Doing the FOD Walk

  • Published
  • By TSgt. Dan Heaton
  • 127th Wing Public Affairs
Rocks. Pebbles. A forgotten tool. Even sticks and grass.

All of it can cause damage to the high-precision engines and other systems in aircraft. That's why the 127th Wing at Selfridge Air National Guard Base is in a constant battle to eliminate such objects from the flight line on the base.

Known in the aviation community as "FOD" or "foreign-object damage," it is among the top causes of problems for aircraft.

"Eliminating FOD saves lives and saves aircraft," said Major Nick Hebekeuser, chief of safety and a KC-135 Stratotanker pilot with the 127th Wing. "Our Airmen are very aggressive in controlling FOD and do a good job to eliminate the danger."

The National Aerospace FOD Prevention agency estimates that, counting both military and civilian aircraft, FOD costs the global aerospace industry about $4 billion annually.

FOD control takes several forms at Selfridge and at other military air bases. Before driving onto the flight line areas of the base, the tires of ground vehicles are always examined and small rocks or pebbles in the treads of the tires are removed. The wing also operates a street sweeper type of machine that makes regular trips along all areas where aircraft may taxi or park. Airmen working in the maintenance sections of the wing also perform routine FOD Walks, in which dozens of Airmen line up and walk along the flight line, picking up any foreign objects they see. Aircraft crew chiefs perform inventories of all their tools while working on their aircraft, to ensure that nothing was left behind that could cause damage. The dangers of FOD, and the relatively simple steps that can be taken to prevent it, is taught to all Air Force personnel from the earliest days of their career.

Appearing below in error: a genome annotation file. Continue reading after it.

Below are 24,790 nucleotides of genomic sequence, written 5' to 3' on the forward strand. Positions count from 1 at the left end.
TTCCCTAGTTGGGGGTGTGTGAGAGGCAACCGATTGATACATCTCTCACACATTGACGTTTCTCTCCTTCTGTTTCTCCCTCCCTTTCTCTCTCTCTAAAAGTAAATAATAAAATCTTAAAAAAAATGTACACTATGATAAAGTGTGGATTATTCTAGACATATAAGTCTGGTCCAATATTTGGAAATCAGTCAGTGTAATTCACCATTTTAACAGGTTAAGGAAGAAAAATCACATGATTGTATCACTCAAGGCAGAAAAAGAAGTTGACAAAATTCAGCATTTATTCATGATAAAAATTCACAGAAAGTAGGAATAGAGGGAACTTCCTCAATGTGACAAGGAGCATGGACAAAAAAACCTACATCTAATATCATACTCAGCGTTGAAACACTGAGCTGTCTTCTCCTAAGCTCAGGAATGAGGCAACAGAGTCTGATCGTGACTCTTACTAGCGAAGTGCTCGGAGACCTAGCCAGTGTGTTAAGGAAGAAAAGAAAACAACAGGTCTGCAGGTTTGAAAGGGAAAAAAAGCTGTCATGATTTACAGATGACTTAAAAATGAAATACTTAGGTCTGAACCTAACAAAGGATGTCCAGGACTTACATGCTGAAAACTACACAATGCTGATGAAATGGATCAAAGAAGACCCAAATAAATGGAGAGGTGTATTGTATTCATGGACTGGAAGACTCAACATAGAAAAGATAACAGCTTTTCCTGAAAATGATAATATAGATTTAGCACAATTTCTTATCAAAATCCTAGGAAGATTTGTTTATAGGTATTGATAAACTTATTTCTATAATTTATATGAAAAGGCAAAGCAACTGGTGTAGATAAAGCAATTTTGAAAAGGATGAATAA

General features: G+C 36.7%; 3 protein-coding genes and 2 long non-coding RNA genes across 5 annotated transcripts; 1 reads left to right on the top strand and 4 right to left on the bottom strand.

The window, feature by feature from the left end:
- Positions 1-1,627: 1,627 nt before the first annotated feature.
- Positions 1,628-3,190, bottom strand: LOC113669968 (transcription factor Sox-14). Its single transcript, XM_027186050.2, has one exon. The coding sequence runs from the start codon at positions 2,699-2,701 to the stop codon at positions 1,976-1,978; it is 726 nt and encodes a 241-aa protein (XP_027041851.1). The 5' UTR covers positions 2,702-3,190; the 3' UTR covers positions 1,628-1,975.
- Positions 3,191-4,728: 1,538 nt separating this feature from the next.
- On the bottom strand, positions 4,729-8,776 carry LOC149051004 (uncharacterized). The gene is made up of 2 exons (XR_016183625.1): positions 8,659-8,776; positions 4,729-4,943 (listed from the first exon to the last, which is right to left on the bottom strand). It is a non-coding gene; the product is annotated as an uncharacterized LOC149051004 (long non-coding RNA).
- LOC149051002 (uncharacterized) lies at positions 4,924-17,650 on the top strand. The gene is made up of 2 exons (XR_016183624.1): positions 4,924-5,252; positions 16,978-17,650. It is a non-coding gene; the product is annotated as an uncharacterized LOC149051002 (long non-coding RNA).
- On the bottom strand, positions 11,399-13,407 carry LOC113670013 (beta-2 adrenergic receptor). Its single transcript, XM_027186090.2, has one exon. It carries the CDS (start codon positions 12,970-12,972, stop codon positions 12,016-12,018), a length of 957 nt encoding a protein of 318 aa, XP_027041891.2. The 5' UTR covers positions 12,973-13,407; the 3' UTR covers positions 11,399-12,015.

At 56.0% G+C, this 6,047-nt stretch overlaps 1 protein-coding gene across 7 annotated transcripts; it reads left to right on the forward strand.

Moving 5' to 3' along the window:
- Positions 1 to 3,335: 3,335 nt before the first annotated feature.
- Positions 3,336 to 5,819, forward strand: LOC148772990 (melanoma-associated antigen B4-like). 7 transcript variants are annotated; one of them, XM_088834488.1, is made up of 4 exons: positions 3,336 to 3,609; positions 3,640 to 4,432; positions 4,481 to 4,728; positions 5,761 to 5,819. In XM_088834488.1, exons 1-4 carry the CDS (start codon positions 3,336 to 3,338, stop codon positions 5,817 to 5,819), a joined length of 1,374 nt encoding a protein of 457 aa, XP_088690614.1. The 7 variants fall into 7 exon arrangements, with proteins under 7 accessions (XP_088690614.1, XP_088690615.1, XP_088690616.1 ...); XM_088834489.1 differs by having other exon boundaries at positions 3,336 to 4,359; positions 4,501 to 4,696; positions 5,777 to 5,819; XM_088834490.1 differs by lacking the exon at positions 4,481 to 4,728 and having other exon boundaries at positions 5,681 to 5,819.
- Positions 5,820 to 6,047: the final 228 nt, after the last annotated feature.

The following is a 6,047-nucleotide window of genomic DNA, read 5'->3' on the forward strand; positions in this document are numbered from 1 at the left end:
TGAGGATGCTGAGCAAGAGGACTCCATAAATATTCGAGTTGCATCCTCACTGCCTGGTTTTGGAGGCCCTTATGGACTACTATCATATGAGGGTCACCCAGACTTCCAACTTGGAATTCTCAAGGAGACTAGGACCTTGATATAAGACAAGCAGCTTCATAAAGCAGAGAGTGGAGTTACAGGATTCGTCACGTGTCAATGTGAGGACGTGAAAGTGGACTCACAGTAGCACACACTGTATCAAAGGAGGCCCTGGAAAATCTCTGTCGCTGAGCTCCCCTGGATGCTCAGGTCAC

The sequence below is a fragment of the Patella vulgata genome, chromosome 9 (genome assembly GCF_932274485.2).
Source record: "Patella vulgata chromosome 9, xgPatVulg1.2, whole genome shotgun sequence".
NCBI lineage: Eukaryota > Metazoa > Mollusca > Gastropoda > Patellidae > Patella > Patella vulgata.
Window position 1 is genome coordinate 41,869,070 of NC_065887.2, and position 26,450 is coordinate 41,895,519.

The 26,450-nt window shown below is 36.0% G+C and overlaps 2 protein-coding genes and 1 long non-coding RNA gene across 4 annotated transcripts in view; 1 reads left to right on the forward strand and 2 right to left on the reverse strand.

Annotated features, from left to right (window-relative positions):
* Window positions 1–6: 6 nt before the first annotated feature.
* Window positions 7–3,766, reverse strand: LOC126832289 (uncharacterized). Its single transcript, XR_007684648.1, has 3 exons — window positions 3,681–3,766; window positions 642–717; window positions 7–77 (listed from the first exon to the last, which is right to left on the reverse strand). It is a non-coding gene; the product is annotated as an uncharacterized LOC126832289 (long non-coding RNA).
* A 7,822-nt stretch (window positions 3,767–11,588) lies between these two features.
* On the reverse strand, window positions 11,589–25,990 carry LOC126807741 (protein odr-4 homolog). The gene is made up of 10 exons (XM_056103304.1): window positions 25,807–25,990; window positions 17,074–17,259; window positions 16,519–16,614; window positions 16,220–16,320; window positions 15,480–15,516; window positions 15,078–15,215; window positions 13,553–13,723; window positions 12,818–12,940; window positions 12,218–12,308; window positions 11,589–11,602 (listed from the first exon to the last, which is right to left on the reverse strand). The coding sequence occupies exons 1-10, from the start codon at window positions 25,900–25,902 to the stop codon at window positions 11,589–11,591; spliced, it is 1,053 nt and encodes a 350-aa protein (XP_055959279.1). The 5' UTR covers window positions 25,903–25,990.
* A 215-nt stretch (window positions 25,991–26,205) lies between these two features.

Small rocks and pebbles on the flight line or along its edges can also lead to another challenge for aircraft - bird strikes.

"There are various types of birds that like to ingest small rocks to use in their digestion," Hebekeuser explained.

FOD has been challenge since the earliest days of flight. Nicks in propellers, tire damage and tears in the fabric that covered the wings of early aircraft often presented challenges. The FOD challenge was really ramped up, however, with the arrival of the jet engine in the late 1940s and 1950s. Jet engines create a tremendous suction as they operate. Most jet engine aircraft have a warning/safety zone during operation of at least 25 feet around the air intake area at the front of the engine. Even a small pebble sucked into an engine can cause significant damage, Hebekeuser said.

FOD can be a particular challenge for the KC-135 aircraft operated at Selfridge. The bottom edge of that aircraft's engines is only about a foot and a half off the ground.